What SMEs Should Know About Small Group Health Insurance

According to the Texas Department of Health, small businesses are companies with anywhere from two to 50 full-time employees. Small business owners, just like large companies, must abide by insurance rules and provide insurance coverage to employees. There are specific rules for SMEs, from how much they must contribute to employee premiums to insurance coverage dates.

The Small Business Administration says that 45.6 percent of workers or more than 4.7 million Texans work in small firms. Despite these figures, it can be challenging for SMEs to attract productive and innovative employees. One way to ensure that they stay on is by offering good benefits, like small group health insurance plans. Here are things you should know about small business health insurance in Texas.

How to Provide Coverage for Qualified Employees

All qualified employees and their dependents must have the same health insurance coverage. Full-time employees do not have to opt for coverage, and their spouses and dependents should be eligible for it. In Texas law, SME owners should not require employees or their spouses and dependents to participate in small business health insurance plans. However, they must offer one according to law.

Does Texas Law Have Premium Increase Caps?

In Texas law, there are caps to the amount that insurance premiums can increase. This measure is in place to protect small business employers. Every year, health insurance premium payments can only rise to a maximum of 15 percent from the previous year.

Are SMEs Required to Pay for Employee Health Insurance?

Texas law does not require employers to pay for their employees’ health insurance coverage. Though they must offer coverage if they have at least two qualified employees, they are not legally responsible for paying for employee premiums.

However, insurance companies could require employees to cover up to half of the premium amount. If the employer wishes to, they can pay more than 50 percent of the premiums. Furthermore, employers must offer equal coverage to dependents and spouses of employees, but the law does not require them to contribute to these premiums. Insurance carriers are also not likely to require them to do so.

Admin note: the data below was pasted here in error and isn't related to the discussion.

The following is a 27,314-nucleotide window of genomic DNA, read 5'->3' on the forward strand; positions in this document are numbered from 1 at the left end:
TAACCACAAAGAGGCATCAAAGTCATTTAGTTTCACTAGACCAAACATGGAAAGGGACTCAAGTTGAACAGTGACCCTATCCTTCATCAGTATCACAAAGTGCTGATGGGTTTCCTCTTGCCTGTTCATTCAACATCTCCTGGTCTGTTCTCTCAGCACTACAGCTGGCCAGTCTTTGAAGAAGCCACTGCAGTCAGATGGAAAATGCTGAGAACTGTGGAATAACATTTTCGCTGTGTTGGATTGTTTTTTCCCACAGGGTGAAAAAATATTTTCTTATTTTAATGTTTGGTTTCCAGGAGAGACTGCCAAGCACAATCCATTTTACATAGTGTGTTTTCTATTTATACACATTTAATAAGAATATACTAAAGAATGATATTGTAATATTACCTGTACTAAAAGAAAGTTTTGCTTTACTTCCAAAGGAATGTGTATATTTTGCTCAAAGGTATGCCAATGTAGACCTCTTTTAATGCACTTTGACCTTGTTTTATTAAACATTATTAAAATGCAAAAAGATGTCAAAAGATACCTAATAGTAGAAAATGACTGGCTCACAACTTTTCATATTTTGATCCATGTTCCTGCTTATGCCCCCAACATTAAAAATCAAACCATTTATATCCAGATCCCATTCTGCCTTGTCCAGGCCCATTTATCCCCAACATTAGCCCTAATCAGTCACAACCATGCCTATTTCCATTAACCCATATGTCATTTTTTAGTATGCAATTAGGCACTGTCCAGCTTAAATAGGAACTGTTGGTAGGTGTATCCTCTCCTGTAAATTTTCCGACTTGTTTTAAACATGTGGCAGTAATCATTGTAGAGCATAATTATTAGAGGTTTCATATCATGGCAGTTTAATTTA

What to Know About Employee Registration

If an employer offers health insurance, they have up to 31 days from the worker’s starting date to offer their employee a plan. Should the employee not enroll during their first 31 days, they might have to wait up to a year to catch the next open employment period. Also, the SME owner can require their employee to wait for 90 days for the coverage to become effective. This applies even if the employee enrolls in the first month.

Why Should Employers Offer Small Group Health Insurance?

In Texas, there are unique benefits to offering coverage to employees. Group health insurance, for example, costs less per person than individual plans. Texas also offers several incentives that can help pay for small group health insurance. Aside from the annual 15 percent cap on increases, it lets small businesses negotiate lower prices and bans insurance companies from ending coverage without due reason.

Texas is also a prime location for health coverage. Dallas, in particular, is the location for a regional headquarters for the ACA coalitions. These groups, which consist of community partners and public authorities, help extend quality healthcare to as many people as possible.

Conclusion

Small business owners would greatly benefit from small group health coverage to their employees. SMEs are often on shoestring budgets, which makes employers reluctant to offer health insurance; small group coverage is one way for them to do that.

For more information on small business health insurance, get in touch with Abbot Benefits Group. We help Texas SMEs provide benefits for their employees, from group medical, dental and vision, life and disability, to supplemental insurance. Contact us today to learn more.